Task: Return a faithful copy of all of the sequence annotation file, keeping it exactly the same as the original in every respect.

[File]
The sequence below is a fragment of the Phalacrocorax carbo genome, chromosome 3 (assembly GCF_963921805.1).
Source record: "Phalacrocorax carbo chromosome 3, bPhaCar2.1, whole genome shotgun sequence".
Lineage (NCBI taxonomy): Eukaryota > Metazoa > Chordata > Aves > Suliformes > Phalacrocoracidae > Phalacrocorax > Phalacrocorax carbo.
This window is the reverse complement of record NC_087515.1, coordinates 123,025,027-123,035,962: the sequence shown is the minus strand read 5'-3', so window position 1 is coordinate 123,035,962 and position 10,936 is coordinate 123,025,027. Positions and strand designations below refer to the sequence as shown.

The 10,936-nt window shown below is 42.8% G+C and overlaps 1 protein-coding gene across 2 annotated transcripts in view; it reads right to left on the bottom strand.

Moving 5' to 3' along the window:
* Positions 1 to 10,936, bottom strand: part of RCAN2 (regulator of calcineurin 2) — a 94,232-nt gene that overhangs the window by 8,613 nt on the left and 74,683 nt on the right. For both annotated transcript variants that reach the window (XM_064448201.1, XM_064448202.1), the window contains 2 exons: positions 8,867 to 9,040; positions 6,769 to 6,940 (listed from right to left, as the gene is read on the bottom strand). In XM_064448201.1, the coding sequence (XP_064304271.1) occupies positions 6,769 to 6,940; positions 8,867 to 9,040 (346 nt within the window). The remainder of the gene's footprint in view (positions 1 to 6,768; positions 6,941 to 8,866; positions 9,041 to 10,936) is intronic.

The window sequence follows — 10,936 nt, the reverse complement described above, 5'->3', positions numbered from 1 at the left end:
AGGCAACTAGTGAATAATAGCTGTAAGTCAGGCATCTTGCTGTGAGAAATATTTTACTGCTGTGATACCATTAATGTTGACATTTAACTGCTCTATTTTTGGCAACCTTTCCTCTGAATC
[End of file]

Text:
The sequence below is a fragment of the Phalacrocorax carbo genome, chromosome 3 (assembly GCF_963921805.1).
Source record: "Phalacrocorax carbo chromosome 3, bPhaCar2.1, whole genome shotgun sequence".
Lineage (NCBI taxonomy): Eukaryota > Metazoa > Chordata > Aves > Suliformes > Phalacrocoracidae > Phalacrocorax > Phalacrocorax carbo.
This window is the reverse complement of record NC_087515.1, coordinates 123,025,027-123,035,962: the sequence shown is the minus strand read 5'-3', so window position 1 is coordinate 123,035,962 and position 10,936 is coordinate 123,025,027. Positions and strand designations below refer to the sequence as shown.

The 10,936-nt window shown below is 42.8% G+C and overlaps 1 protein-coding gene across 2 annotated transcripts in view; it reads right to left on the bottom strand.

Moving 5' to 3' along the window:
* Positions 1 to 10,936, bottom strand: part of RCAN2 (regulator of calcineurin 2) — a 94,232-nt gene that overhangs the window by 8,613 nt on the left and 74,683 nt on the right. For both annotated transcript variants that reach the window (XM_064448201.1, XM_064448202.1), the window contains 2 exons: positions 8,867 to 9,040; positions 6,769 to 6,940 (listed from right to left, as the gene is read on the bottom strand). In XM_064448201.1, the coding sequence (XP_064304271.1) occupies positions 6,769 to 6,940; positions 8,867 to 9,040 (346 nt within the window). The remainder of the gene's footprint in view (positions 1 to 6,768; positions 6,941 to 8,866; positions 9,041 to 10,936) is intronic.

The window sequence follows — 10,936 nt, the reverse complement described above, 5'->3', positions numbered from 1 at the left end:
AGGCAACTAGTGAATAATAGCTGTAAGTCAGGCATCTTGCTGTGAGAAATATTTTACTGCTGTGATACCATTAATGTTGACATTTAACTGCTCTATTTTTGGCAACCTTTCCTCTGAATC